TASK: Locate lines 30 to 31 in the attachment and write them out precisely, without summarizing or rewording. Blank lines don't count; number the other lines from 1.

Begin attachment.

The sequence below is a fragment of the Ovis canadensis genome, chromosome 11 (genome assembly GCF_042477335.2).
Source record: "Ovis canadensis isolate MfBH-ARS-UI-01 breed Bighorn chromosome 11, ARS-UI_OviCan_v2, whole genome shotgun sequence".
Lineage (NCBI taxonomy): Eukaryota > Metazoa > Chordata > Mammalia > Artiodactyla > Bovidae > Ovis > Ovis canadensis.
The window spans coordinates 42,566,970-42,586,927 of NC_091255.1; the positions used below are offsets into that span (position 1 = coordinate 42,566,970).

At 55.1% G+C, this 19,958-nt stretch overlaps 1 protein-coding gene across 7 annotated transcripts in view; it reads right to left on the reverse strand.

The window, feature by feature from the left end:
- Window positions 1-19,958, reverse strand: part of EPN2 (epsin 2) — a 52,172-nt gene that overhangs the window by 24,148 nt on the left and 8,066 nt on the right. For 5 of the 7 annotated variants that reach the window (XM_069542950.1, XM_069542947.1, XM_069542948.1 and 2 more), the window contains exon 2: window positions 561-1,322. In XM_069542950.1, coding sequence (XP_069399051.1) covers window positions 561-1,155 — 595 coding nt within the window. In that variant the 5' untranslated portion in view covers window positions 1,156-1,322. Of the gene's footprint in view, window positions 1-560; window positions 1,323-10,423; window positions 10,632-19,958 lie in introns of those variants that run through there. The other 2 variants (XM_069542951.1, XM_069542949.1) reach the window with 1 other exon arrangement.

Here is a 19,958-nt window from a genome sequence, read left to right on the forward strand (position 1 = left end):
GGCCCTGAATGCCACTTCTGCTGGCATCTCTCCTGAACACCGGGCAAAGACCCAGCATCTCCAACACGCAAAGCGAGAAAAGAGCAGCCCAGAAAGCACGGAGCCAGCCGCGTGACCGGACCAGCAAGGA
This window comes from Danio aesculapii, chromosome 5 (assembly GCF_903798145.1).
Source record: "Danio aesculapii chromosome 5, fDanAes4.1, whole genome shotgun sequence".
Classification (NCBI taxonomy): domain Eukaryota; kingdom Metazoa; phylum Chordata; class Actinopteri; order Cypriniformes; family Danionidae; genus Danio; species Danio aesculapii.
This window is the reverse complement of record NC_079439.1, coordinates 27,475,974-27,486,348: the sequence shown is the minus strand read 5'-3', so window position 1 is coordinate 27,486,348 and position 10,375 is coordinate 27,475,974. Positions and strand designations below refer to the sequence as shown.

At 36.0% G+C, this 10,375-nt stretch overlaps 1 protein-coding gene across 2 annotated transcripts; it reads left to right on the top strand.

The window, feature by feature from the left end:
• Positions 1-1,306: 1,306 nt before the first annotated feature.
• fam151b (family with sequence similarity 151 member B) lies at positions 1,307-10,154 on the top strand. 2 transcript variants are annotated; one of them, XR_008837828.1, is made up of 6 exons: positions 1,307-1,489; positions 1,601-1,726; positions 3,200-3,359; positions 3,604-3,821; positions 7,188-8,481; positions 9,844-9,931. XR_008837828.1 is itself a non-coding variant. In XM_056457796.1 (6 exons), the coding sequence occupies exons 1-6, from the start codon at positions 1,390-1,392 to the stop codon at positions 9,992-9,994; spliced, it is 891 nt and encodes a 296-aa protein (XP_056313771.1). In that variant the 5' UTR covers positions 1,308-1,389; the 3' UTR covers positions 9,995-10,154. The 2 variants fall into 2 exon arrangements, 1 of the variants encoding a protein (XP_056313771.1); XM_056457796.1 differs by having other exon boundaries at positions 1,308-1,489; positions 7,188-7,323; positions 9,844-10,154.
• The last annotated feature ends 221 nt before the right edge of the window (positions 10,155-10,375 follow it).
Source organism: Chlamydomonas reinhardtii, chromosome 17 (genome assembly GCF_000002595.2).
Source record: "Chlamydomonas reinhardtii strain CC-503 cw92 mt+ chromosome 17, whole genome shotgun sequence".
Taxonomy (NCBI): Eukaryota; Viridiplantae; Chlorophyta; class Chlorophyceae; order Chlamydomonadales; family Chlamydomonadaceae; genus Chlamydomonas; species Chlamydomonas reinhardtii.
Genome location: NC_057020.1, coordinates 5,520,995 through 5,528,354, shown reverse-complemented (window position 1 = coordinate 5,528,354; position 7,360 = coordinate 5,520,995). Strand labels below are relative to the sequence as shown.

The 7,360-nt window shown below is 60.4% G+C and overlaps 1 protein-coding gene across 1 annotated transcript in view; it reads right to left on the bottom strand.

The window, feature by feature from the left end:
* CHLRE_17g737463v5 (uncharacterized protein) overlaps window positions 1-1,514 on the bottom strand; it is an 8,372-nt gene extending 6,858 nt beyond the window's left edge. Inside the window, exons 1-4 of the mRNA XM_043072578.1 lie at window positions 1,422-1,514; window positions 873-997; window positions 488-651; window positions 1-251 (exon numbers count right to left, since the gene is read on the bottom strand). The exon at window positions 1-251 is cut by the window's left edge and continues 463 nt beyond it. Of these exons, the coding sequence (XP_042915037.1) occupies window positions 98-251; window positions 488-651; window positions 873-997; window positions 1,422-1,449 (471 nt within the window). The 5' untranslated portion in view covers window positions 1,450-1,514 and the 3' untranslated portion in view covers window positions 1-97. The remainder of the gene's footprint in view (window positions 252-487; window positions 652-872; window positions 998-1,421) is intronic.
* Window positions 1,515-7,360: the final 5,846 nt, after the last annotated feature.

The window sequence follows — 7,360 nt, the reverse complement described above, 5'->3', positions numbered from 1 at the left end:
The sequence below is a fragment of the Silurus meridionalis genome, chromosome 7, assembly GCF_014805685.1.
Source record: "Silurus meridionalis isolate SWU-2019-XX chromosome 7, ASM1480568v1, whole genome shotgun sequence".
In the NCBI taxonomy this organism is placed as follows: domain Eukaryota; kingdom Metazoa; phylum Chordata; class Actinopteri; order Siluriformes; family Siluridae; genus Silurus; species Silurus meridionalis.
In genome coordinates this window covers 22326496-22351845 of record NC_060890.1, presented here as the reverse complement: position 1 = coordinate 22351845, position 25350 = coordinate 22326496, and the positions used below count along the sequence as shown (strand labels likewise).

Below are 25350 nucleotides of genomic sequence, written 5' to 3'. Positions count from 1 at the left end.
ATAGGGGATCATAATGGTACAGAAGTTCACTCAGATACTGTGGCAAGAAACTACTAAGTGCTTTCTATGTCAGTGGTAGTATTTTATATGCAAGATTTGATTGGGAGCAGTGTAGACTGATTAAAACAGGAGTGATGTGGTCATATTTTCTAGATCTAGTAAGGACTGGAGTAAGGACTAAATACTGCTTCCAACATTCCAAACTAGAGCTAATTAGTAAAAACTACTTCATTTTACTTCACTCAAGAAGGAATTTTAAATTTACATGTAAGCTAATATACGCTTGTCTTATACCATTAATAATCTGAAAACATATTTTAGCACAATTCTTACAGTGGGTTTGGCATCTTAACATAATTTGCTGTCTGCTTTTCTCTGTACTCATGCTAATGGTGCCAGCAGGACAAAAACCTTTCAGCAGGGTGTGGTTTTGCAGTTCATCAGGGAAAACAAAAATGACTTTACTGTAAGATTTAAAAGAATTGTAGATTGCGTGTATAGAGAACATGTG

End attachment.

In the NCBI taxonomy this organism is placed as follows: domain Eukaryota; kingdom Metazoa; phylum Chordata; class Actinopteri; order Siluriformes; family Siluridae; genus Silurus; species Silurus meridionalis.
In genome coordinates this window covers 22326496-22351845 of record NC_060890.1, presented here as the reverse complement: position 1 = coordinate 22351845, position 25350 = coordinate 22326496, and the positions used below count along the sequence as shown (strand labels likewise).